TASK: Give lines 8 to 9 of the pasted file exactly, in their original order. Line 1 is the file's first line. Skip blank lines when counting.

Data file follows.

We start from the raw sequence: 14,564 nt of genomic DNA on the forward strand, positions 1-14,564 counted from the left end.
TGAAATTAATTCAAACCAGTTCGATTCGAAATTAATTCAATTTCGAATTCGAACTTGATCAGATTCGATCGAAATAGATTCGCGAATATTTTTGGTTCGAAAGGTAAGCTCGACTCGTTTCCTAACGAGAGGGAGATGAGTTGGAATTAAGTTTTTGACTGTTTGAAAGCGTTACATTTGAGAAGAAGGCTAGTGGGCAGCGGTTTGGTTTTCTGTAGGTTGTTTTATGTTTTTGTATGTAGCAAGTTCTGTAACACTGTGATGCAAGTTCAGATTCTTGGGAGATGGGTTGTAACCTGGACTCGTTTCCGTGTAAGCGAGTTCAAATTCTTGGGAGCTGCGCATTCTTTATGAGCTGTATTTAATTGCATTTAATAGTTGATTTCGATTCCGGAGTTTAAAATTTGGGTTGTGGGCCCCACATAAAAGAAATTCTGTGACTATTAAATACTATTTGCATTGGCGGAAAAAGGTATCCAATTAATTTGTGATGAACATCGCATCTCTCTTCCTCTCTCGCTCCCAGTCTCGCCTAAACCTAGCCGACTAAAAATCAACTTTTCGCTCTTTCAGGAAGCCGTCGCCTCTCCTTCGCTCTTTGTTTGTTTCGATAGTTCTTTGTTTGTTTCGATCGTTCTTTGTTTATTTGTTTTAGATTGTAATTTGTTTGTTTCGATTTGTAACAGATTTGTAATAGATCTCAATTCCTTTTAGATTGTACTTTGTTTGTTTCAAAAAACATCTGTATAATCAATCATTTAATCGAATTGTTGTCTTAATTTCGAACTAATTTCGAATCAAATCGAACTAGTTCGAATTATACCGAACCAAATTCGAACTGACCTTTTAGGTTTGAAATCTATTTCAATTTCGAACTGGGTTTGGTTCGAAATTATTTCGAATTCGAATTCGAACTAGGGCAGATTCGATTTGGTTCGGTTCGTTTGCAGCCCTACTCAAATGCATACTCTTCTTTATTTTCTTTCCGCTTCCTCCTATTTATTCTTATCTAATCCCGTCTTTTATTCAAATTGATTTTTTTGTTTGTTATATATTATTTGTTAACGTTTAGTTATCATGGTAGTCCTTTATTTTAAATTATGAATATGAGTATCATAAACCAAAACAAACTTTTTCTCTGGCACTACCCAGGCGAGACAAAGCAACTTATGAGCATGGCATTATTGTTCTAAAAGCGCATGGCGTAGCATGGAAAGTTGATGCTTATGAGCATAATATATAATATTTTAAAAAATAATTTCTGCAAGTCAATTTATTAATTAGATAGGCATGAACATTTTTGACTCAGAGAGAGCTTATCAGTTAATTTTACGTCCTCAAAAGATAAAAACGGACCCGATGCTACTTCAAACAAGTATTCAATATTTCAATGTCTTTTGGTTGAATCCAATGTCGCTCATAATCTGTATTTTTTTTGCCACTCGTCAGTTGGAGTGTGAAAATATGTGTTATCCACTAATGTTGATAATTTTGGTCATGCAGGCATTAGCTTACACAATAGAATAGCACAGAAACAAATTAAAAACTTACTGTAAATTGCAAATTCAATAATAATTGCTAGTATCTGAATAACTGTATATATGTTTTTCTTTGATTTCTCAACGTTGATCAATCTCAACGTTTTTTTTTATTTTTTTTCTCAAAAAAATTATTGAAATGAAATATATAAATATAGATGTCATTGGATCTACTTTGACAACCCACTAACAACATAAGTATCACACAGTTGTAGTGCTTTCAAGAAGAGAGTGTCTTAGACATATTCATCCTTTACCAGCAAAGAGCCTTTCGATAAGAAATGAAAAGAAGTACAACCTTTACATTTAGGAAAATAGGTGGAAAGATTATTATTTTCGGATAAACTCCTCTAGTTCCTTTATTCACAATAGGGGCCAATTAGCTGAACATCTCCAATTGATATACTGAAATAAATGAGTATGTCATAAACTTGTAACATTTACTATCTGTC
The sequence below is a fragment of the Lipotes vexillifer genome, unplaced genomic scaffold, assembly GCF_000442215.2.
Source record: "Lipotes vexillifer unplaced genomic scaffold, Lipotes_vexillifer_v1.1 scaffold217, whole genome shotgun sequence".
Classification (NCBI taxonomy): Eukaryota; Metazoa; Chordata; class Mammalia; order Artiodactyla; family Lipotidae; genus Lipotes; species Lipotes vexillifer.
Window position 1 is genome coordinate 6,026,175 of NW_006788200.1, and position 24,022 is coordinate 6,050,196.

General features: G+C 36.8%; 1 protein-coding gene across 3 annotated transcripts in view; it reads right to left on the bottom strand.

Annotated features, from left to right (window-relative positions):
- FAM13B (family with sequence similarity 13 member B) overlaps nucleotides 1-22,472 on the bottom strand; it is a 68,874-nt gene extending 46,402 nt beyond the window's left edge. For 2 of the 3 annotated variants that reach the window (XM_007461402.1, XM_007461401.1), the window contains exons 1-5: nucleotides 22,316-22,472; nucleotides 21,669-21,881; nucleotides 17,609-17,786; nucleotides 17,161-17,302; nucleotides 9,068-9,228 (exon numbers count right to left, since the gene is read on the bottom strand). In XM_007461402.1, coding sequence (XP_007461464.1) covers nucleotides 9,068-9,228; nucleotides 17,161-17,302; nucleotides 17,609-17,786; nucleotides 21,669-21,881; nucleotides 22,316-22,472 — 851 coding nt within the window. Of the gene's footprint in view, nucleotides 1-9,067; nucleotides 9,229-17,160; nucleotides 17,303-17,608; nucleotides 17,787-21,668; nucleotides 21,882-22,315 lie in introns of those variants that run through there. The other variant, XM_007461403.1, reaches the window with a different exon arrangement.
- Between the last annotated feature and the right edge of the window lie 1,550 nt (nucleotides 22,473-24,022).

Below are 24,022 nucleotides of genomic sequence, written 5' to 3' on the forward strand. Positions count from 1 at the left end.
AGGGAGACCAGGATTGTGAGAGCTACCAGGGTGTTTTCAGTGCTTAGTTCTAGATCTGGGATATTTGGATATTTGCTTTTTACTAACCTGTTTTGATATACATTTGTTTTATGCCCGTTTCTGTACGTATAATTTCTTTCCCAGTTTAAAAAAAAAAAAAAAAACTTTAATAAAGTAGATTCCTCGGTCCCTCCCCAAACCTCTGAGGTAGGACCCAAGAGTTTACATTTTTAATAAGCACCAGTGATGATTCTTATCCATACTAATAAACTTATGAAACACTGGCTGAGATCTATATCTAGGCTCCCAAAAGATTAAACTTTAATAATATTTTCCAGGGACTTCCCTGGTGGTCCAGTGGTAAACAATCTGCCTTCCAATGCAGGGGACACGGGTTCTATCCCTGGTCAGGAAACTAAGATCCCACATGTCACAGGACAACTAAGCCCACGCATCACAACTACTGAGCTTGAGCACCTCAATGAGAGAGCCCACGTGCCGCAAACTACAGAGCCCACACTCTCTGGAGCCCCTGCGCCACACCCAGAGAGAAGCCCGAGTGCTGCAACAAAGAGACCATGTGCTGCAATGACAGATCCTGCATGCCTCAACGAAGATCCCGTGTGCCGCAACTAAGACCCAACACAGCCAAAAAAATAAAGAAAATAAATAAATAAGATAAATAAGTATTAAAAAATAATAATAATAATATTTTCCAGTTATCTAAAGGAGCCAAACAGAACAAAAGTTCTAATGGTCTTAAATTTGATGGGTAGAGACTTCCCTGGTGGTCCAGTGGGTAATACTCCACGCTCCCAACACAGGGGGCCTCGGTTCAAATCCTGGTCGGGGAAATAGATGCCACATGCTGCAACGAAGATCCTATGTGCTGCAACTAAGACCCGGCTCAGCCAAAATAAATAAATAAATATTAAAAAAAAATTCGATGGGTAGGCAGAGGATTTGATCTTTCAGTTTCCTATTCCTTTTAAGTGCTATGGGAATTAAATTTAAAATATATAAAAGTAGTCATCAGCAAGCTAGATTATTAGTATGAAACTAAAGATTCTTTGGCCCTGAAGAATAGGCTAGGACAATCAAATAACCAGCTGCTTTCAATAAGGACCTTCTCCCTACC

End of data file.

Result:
Annotated features, from left to right (window-relative positions):
- FAM13B (family with sequence similarity 13 member B) overlaps nucleotides 1-22,472 on the bottom strand; it is a 68,874-nt gene extending 46,402 nt beyond the window's left edge. For 2 of the 3 annotated variants that reach the window (XM_007461402.1, XM_007461401.1), the window contains exons 1-5: nucleotides 22,316-22,472; nucleotides 21,669-21,881; nucleotides 17,609-17,786; nucleotides 17,161-17,302; nucleotides 9,068-9,228 (exon numbers count right to left, since the gene is read on the bottom strand). In XM_007461402.1, coding sequence (XP_007461464.1) covers nucleotides 9,068-9,228; nucleotides 17,161-17,302; nucleotides 17,609-17,786; nucleotides 21,669-21,881; nucleotides 22,316-22,472 — 851 coding nt within the window. Of the gene's footprint in view, nucleotides 1-9,067; nucleotides 9,229-17,160; nucleotides 17,303-17,608; nucleotides 17,787-21,668; nucleotides 21,882-22,315 lie in introns of those variants that run through there. The other variant, XM_007461403.1, reaches the window with a different exon arrangement.